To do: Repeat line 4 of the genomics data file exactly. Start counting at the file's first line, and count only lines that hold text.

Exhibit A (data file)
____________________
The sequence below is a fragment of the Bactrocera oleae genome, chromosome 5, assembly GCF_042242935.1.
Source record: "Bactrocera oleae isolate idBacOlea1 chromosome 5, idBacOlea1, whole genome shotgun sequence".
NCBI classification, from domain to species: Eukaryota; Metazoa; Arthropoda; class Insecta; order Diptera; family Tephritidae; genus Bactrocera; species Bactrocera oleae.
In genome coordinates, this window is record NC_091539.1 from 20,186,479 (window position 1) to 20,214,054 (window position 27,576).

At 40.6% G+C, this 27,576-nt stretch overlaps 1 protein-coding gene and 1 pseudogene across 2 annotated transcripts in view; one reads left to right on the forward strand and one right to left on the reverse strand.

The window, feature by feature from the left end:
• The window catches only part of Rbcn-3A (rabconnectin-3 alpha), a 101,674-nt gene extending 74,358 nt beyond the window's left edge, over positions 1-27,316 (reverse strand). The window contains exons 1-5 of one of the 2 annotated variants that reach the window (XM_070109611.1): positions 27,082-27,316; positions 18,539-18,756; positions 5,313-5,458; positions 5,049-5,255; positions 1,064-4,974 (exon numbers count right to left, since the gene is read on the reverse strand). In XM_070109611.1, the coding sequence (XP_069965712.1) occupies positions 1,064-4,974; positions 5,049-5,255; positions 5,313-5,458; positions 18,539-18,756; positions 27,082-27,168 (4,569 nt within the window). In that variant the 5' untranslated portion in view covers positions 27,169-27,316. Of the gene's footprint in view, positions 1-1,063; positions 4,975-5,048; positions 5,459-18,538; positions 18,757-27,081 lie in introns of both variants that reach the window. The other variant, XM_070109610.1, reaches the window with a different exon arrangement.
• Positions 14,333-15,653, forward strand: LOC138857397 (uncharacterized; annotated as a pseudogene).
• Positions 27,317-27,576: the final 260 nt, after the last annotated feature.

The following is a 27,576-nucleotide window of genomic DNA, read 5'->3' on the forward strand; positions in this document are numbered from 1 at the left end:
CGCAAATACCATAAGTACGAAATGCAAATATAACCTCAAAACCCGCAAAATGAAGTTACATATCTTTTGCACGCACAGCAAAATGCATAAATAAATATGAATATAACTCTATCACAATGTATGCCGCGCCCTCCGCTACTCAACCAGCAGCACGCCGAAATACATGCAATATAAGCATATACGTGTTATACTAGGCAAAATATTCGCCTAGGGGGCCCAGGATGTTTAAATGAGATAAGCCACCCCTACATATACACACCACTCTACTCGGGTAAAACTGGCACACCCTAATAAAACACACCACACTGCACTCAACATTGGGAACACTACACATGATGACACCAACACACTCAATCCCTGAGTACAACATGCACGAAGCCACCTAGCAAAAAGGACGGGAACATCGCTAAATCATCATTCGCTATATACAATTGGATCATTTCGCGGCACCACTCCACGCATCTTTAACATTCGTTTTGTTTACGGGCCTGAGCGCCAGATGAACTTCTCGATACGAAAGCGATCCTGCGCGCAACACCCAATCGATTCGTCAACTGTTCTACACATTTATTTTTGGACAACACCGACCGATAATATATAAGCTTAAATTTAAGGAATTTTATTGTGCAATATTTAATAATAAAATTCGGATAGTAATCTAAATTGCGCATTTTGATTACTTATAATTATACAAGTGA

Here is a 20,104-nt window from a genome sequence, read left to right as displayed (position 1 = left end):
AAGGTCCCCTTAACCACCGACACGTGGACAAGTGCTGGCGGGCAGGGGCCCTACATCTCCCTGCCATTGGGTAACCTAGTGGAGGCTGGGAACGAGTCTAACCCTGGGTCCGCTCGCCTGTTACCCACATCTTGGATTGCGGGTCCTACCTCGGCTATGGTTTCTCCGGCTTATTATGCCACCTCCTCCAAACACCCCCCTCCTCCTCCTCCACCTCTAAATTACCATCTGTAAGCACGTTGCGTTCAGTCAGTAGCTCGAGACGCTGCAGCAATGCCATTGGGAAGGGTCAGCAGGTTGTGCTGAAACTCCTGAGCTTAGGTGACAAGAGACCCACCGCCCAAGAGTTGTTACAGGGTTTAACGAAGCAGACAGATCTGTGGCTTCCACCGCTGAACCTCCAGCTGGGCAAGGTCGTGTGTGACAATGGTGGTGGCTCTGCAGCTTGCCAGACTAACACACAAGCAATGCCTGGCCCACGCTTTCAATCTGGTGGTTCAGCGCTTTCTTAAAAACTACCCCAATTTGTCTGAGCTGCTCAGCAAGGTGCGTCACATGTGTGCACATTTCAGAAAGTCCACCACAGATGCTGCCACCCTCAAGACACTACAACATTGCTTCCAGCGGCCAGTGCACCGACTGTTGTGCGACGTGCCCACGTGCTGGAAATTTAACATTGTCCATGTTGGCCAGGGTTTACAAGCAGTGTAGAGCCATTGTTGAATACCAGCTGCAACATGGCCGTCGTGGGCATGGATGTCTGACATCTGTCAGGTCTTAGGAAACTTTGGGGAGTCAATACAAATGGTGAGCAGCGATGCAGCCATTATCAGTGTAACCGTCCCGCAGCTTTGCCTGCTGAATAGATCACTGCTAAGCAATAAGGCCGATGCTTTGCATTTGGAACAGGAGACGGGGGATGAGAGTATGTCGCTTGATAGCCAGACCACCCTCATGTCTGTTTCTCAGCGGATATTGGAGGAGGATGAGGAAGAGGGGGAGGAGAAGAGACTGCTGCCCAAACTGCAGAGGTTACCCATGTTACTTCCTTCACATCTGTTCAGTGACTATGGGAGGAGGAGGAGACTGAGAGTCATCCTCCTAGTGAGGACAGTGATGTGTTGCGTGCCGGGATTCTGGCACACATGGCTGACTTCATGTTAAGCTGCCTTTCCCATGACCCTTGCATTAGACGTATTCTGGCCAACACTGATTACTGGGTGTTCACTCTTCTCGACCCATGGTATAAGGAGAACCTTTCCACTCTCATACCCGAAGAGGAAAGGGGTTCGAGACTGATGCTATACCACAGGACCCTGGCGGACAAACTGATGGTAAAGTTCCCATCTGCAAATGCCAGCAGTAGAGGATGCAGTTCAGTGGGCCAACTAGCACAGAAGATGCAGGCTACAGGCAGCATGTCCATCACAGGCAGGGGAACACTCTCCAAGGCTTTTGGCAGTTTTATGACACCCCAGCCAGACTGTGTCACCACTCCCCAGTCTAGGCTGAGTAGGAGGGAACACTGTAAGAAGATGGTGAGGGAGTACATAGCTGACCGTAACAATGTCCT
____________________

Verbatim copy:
In genome coordinates, this window is record NC_091539.1 from 20,186,479 (window position 1) to 20,214,054 (window position 27,576).